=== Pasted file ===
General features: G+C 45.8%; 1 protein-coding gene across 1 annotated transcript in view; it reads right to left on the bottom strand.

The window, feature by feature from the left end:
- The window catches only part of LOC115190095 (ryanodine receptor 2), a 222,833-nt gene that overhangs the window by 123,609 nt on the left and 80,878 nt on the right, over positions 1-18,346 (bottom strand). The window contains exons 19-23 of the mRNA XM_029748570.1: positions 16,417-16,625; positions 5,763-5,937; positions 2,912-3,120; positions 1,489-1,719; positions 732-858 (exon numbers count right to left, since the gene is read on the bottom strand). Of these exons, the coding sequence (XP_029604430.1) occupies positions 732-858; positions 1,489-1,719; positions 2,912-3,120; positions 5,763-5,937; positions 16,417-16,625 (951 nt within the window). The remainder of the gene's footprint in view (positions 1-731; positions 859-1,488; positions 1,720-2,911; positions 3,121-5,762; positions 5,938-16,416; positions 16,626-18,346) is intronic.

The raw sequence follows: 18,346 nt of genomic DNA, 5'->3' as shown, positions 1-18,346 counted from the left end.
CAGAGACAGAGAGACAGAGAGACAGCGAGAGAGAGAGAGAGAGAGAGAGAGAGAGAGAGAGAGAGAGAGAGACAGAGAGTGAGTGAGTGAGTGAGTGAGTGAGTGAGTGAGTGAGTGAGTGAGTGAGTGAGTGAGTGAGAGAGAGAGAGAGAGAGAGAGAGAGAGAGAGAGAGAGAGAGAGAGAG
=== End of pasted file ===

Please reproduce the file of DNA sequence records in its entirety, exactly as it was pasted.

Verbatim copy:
General features: G+C 45.8%; 1 protein-coding gene across 1 annotated transcript in view; it reads right to left on the bottom strand.

The window, feature by feature from the left end:
- The window catches only part of LOC115190095 (ryanodine receptor 2), a 222,833-nt gene that overhangs the window by 123,609 nt on the left and 80,878 nt on the right, over positions 1-18,346 (bottom strand). The window contains exons 19-23 of the mRNA XM_029748570.1: positions 16,417-16,625; positions 5,763-5,937; positions 2,912-3,120; positions 1,489-1,719; positions 732-858 (exon numbers count right to left, since the gene is read on the bottom strand). Of these exons, the coding sequence (XP_029604430.1) occupies positions 732-858; positions 1,489-1,719; positions 2,912-3,120; positions 5,763-5,937; positions 16,417-16,625 (951 nt within the window). The remainder of the gene's footprint in view (positions 1-731; positions 859-1,488; positions 1,720-2,911; positions 3,121-5,762; positions 5,938-16,416; positions 16,626-18,346) is intronic.

The raw sequence follows: 18,346 nt of genomic DNA, 5'->3' as shown, positions 1-18,346 counted from the left end.
CAGAGACAGAGAGACAGAGAGACAGCGAGAGAGAGAGAGAGAGAGAGAGAGAGAGAGAGAGAGAGAGAGAGACAGAGAGTGAGTGAGTGAGTGAGTGAGTGAGTGAGTGAGTGAGTGAGTGAGTGAGTGAGTGAGTGAGAGAGAGAGAGAGAGAGAGAGAGAGAGAGAGAGAGAGAGAGAGAGAG